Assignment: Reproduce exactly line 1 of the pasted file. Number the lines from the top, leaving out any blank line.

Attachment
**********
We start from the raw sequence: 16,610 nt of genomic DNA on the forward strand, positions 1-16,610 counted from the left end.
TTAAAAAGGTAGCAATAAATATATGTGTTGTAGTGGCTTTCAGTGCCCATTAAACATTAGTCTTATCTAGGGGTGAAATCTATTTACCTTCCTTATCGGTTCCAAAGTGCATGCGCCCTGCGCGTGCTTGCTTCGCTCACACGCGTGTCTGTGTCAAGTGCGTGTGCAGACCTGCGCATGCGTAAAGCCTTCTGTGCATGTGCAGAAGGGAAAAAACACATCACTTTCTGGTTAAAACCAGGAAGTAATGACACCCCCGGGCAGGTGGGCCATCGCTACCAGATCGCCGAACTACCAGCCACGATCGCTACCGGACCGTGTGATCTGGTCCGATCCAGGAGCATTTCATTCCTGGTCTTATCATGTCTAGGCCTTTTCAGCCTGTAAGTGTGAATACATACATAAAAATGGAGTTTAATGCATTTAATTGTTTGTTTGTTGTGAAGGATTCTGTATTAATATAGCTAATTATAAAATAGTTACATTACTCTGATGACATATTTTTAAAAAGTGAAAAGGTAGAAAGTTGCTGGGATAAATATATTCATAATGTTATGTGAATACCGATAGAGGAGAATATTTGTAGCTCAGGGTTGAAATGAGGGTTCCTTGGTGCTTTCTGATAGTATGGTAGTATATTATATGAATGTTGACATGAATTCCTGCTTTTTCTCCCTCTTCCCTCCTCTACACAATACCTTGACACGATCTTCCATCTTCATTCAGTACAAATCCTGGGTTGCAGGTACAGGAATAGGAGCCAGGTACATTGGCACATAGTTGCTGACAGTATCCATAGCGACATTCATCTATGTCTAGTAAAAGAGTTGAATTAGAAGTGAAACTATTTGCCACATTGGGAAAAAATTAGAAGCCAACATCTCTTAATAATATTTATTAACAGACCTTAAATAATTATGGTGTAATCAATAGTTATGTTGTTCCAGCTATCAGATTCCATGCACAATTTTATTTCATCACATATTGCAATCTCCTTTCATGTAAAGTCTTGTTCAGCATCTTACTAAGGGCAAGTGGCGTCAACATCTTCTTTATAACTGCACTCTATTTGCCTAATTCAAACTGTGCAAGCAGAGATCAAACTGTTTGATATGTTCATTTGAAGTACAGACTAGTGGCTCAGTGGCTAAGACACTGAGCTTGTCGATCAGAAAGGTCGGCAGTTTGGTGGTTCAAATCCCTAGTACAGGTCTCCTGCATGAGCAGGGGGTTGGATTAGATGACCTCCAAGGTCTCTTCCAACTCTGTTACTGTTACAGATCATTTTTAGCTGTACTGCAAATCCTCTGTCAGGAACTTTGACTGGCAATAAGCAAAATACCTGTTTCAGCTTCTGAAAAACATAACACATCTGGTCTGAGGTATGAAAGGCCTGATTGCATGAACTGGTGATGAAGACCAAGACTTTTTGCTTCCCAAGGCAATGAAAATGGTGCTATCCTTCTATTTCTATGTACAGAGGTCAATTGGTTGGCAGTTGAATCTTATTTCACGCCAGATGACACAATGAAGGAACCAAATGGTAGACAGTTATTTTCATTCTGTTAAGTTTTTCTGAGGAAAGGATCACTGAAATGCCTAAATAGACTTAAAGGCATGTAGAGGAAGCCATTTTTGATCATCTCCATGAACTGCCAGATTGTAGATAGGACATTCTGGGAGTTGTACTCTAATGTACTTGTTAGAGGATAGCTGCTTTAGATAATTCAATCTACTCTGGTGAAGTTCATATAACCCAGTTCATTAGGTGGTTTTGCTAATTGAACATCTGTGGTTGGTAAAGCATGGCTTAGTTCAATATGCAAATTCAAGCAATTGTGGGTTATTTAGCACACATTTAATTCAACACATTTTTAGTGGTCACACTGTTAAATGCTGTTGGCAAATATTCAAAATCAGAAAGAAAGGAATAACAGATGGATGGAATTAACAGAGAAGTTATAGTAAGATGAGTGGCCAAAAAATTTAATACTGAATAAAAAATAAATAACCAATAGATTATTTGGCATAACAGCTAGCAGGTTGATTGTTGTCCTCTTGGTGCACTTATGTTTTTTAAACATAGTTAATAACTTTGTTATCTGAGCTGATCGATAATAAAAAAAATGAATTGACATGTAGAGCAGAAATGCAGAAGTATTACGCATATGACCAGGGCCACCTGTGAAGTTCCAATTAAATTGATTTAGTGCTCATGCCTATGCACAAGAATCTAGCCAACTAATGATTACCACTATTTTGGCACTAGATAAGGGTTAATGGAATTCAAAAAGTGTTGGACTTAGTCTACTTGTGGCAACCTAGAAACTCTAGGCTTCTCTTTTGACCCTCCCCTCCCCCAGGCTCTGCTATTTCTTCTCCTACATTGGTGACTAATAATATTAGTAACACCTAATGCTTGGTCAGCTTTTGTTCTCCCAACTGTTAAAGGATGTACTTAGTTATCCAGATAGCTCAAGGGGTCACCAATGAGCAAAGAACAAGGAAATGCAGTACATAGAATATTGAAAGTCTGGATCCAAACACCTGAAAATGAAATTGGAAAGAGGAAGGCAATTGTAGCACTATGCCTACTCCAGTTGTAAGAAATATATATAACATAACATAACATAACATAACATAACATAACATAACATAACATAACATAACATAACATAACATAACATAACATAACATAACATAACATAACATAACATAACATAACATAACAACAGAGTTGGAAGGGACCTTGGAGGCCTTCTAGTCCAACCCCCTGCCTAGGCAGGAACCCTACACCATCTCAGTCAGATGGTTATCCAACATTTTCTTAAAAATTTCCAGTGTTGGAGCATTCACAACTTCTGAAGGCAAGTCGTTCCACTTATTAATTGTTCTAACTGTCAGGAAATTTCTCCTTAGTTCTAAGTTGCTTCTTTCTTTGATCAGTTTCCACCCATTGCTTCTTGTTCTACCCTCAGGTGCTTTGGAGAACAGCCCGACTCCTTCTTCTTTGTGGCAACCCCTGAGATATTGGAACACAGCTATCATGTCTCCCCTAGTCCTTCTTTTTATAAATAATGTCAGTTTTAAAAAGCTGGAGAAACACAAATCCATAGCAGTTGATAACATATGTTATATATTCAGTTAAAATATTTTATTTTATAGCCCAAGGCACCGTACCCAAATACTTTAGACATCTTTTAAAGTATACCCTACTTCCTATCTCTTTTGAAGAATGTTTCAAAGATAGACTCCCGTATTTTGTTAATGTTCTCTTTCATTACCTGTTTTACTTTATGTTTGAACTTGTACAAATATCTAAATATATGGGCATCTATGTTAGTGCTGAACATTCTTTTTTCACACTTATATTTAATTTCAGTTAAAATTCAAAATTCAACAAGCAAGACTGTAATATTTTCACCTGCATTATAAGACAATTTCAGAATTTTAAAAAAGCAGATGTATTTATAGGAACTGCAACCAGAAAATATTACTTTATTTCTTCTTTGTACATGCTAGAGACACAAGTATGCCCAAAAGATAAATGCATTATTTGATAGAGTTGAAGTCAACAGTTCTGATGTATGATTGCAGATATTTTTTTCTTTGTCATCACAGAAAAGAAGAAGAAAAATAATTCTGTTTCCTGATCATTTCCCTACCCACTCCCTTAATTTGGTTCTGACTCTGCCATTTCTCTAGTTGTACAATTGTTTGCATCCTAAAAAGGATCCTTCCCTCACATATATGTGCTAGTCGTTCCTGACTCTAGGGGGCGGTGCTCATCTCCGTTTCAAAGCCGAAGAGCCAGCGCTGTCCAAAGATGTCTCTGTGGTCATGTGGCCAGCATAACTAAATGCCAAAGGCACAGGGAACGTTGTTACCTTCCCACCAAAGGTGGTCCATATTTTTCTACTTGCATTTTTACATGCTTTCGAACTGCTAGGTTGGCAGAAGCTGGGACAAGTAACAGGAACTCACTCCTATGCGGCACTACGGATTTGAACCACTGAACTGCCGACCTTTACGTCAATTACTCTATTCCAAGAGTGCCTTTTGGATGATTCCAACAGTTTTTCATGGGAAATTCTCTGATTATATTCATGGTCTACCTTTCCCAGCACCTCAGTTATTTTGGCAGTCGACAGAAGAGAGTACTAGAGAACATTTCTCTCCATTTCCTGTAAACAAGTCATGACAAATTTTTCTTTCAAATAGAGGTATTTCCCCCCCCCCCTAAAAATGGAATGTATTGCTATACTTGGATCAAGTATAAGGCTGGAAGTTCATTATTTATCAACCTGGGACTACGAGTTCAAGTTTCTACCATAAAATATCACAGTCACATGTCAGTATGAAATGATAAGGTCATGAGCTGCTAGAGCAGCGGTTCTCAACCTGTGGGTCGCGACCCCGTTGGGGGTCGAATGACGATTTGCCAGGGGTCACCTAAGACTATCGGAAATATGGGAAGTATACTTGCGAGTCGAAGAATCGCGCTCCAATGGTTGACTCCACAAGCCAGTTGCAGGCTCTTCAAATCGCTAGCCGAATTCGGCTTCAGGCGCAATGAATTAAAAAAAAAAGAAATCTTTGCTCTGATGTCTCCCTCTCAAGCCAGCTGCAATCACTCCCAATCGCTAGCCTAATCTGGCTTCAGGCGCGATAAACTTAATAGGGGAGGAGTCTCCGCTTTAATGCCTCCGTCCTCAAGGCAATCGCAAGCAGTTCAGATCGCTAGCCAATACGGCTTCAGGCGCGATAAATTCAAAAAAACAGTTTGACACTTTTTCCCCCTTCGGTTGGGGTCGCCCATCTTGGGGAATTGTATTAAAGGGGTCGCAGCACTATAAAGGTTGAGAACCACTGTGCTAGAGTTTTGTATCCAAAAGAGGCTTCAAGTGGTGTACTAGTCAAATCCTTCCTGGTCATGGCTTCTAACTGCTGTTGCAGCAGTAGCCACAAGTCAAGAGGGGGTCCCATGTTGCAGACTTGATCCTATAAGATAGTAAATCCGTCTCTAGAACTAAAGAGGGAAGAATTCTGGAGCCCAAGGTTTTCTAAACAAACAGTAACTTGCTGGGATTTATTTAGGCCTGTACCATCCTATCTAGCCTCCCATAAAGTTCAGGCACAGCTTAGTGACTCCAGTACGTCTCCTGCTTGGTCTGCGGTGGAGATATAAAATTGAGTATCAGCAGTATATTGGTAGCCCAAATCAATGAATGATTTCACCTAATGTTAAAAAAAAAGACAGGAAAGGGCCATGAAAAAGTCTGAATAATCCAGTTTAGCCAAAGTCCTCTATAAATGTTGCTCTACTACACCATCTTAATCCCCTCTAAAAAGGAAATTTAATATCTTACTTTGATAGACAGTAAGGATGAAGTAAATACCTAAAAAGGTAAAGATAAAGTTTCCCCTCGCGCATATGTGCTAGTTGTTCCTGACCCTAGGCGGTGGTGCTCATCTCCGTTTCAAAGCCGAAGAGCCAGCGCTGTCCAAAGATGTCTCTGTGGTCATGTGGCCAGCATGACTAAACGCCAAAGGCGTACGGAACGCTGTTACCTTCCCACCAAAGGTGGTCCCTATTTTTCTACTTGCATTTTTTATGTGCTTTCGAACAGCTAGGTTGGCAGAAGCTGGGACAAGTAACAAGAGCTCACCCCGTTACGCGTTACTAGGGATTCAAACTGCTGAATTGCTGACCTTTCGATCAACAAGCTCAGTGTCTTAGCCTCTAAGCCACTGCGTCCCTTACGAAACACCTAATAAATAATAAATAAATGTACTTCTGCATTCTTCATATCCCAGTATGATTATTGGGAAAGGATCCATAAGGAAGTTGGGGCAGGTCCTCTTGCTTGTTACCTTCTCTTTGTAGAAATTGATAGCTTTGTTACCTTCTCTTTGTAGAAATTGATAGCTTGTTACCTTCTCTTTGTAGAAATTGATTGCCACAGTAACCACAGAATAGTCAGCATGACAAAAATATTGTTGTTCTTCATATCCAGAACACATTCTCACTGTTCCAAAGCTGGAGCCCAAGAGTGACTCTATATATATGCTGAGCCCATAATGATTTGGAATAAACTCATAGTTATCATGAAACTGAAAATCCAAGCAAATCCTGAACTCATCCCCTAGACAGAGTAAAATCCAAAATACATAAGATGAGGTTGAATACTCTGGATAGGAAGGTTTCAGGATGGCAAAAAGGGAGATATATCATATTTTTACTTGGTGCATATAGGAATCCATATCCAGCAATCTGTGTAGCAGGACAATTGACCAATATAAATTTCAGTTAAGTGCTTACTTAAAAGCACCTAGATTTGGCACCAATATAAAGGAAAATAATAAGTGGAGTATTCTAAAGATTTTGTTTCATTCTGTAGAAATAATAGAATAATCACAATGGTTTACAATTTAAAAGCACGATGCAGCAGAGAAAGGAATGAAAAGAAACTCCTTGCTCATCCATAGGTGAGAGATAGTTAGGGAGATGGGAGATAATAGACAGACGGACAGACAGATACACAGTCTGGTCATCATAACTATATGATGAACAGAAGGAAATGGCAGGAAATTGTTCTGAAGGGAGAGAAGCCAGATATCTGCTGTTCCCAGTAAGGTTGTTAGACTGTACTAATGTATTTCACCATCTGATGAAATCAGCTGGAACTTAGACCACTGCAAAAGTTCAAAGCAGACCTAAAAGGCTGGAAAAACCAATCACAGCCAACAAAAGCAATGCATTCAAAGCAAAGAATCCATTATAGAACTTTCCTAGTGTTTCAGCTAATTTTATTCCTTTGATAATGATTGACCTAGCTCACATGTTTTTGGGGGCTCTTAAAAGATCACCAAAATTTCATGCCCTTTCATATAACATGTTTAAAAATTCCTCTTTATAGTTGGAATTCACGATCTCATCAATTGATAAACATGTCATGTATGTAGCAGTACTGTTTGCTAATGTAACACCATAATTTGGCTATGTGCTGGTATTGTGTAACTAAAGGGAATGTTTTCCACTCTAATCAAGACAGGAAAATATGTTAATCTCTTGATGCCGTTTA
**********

We start from the raw sequence: 16,610 nt of genomic DNA on the forward strand, positions 1-16,610 counted from the left end.